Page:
Threats in the cloud: a navigator’s guide

Amid the scramble to adopt cloud-based services in the wake of the global pandemic, many businesses have unwittingly put themselves at significant risk of cyber-attack…

Like bees to a honeypot, hackers are drawn to the glut of valuable information increasingly stored online. Even pre-Covid, 48% of companies were keeping intellectual property and business intelligence in the cloud, while around 43% were storing information on customers [source: SANS Institute].  We were already seeing a growing number of attacks (ranging from the mundane to the highly complex and targeted), but since coronavirus the rise has been even more marked.

When you sign up for a cloud service, it is your responsibility to secure the information you store and process there, not the provider’s. But only by understanding the nature of the threats you face can you begin to mitigate them effectively. So we thought we’d give you a helpful primer on some of the main ones we’re seeing.

Malware everywhere

 Malware’s a catch-all term for any piece of malicious software that clandestinely finds its way onto a system – be it a laptop, smartphone, desktop, server or some attached device. It could be doing anything from stealing information such as logins and passwords (currently the dedicated  purpose of a third of all malware we find) to taking full control of the device (in order, for instance, to spread more malware or launch attacks on other, potentially more valuable, systems).

Often, users are tricked into installing malware – for example, by clicking on an infected link or email attachment, or by installing a rogue app. More insidiously, a growing number of variants invisibly install themselves by exploiting bugs or unpatched holes in another piece of software you’re running, often the device’s operating system itself. Increasingly, and most worryingly, simply visiting an infected website can cause a device to become infected – with no action required on the user’s part. If a remote user’s device has been compromised, and they also use that device to access your cloud services, they could unwittingly be giving hackers access to your data and systems.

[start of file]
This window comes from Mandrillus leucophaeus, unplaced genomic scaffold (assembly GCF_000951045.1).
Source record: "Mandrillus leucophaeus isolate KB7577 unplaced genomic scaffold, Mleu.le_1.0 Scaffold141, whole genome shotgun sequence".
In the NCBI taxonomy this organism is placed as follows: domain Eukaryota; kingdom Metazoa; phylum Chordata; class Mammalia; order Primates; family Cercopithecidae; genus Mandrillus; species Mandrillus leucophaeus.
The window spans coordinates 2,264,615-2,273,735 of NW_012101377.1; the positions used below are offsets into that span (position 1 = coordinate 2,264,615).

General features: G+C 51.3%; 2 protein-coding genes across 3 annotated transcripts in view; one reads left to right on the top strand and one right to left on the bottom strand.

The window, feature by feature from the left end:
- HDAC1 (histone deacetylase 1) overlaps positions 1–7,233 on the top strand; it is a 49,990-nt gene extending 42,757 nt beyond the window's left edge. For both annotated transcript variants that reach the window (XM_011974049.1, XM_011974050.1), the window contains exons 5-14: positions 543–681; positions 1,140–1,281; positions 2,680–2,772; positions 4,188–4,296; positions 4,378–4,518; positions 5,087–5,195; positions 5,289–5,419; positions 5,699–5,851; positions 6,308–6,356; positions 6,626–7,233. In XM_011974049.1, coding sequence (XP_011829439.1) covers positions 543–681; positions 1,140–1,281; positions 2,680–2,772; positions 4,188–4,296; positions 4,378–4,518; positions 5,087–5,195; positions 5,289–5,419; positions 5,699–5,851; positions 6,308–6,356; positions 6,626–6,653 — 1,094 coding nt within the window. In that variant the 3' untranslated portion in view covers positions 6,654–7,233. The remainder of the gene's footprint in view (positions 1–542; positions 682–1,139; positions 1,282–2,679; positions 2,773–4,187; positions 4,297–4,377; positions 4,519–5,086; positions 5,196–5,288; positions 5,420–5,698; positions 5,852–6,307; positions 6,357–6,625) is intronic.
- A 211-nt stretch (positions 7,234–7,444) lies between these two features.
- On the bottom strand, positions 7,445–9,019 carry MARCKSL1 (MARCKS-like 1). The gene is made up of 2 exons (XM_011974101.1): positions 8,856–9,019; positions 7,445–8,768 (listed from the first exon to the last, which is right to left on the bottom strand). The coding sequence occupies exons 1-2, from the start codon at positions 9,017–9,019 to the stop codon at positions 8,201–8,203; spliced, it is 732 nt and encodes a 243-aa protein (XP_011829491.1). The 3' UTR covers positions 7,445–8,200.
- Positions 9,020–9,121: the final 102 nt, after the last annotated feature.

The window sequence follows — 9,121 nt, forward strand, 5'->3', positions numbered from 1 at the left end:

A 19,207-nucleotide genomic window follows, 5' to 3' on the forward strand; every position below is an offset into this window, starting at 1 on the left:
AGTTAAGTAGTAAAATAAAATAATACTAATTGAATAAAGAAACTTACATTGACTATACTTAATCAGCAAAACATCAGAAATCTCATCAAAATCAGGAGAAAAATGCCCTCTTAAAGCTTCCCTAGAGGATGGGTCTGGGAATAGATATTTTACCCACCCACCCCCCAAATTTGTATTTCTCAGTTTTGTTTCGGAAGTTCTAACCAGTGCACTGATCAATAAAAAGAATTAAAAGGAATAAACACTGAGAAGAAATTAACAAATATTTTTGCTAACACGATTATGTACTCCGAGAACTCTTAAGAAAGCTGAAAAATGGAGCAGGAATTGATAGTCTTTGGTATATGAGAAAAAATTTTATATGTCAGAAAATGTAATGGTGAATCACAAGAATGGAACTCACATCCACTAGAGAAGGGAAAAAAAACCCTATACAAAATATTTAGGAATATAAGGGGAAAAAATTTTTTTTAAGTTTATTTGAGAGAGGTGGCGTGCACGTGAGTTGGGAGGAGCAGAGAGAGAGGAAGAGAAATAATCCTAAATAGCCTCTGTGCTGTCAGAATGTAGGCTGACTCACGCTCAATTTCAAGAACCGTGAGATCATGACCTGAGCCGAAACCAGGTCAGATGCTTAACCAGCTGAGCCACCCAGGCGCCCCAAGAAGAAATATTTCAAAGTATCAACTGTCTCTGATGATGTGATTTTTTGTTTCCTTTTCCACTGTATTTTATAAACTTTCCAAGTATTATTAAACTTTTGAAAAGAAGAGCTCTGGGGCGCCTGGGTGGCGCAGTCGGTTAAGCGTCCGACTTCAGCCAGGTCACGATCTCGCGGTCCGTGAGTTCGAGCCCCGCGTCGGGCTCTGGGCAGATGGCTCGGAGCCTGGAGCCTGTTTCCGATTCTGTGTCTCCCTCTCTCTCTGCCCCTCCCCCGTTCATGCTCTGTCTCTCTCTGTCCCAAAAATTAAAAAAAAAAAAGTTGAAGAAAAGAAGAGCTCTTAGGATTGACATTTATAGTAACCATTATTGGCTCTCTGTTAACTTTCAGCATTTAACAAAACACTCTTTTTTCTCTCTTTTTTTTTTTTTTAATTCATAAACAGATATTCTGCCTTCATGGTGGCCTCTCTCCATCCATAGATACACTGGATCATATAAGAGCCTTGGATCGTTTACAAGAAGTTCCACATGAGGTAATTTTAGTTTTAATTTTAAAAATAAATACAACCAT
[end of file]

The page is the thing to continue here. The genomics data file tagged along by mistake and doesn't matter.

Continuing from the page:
Ransomware running rampant

 Another growing threat is ransomware, a specific type of malware that encrypts an organization’s data and prevents it from accessing its systems until it pays a ransom fee. Typically, we’re seeing ransomware deployed as a secondary attack, once a device with access to a target organization’s cloud systems have already been compromised by other malware. From here, attackers can upload the ransomware to your cloud service (for example,  by embedding it in seemingly innocent documents, files or links) where it can be inadvertently launched by one of your employees inside the organization’s firewall. That way, it’s able to bypass any security you may have set up to detect malware on people’s devices or at the perimeter of your network.

While up-to-date security software on a device should catch known threats, more advanced hackers – especially when attacking valuable targets – will deploy previously unseen  (so-called ‘zero-day’) threats, which can’t be detected by traditional antivirus (AV) software. And although AV is often installed on home laptops and desktops, many users are less than diligent about keeping it updated. In addition, most smartphones and tablets (which are increasingly being used by remote users to access their employer’s cloud services) typically remain unprotected.

The human

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